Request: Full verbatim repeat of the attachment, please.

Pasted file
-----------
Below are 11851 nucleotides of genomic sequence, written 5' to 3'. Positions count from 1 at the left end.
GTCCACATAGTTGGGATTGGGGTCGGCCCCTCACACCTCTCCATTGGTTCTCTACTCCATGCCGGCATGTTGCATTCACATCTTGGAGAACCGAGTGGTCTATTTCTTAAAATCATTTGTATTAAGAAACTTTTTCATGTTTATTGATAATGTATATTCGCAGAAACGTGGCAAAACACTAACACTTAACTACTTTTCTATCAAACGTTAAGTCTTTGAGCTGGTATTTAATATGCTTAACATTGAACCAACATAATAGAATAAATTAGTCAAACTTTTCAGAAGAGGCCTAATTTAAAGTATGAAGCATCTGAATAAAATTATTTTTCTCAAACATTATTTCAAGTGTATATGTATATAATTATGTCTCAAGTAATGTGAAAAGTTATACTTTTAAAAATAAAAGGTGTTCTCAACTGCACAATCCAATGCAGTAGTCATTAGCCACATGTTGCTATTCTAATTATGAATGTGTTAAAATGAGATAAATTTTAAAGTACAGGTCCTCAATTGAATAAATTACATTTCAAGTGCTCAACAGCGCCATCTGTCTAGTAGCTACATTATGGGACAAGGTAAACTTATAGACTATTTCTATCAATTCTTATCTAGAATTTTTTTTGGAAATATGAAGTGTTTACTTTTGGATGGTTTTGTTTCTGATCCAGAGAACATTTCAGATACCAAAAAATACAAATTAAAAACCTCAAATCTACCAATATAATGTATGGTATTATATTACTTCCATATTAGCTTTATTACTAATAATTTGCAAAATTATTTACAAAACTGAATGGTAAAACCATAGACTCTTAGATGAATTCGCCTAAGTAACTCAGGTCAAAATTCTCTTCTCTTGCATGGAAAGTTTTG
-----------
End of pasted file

Below are 11851 nucleotides of genomic sequence, written 5' to 3'. Positions count from 1 at the left end.
GTCCACATAGTTGGGATTGGGGTCGGCCCCTCACACCTCTCCATTGGTTCTCTACTCCATGCCGGCATGTTGCATTCACATCTTGGAGAACCGAGTGGTCTATTTCTTAAAATCATTTGTATTAAGAAACTTTTTCATGTTTATTGATAATGTATATTCGCAGAAACGTGGCAAAACACTAACACTTAACTACTTTTCTATCAAACGTTAAGTCTTTGAGCTGGTATTTAATATGCTTAACATTGAACCAACATAATAGAATAAATTAGTCAAACTTTTCAGAAGAGGCCTAATTTAAAGTATGAAGCATCTGAATAAAATTATTTTTCTCAAACATTATTTCAAGTGTATATGTATATAATTATGTCTCAAGTAATGTGAAAAGTTATACTTTTAAAAATAAAAGGTGTTCTCAACTGCACAATCCAATGCAGTAGTCATTAGCCACATGTTGCTATTCTAATTATGAATGTGTTAAAATGAGATAAATTTTAAAGTACAGGTCCTCAATTGAATAAATTACATTTCAAGTGCTCAACAGCGCCATCTGTCTAGTAGCTACATTATGGGACAAGGTAAACTTATAGACTATTTCTATCAATTCTTATCTAGAATTTTTTTTGGAAATATGAAGTGTTTACTTTTGGATGGTTTTGTTTCTGATCCAGAGAACATTTCAGATACCAAAAAATACAAATTAAAAACCTCAAATCTACCAATATAATGTATGGTATTATATTACTTCCATATTAGCTTTATTACTAATAATTTGCAAAATTATTTACAAAACTGAATGGTAAAACCATAGACTCTTAGATGAATTCGCCTAAGTAACTCAGGTCAAAATTCTCTTCTCTTGCATGGAAAGTTTTG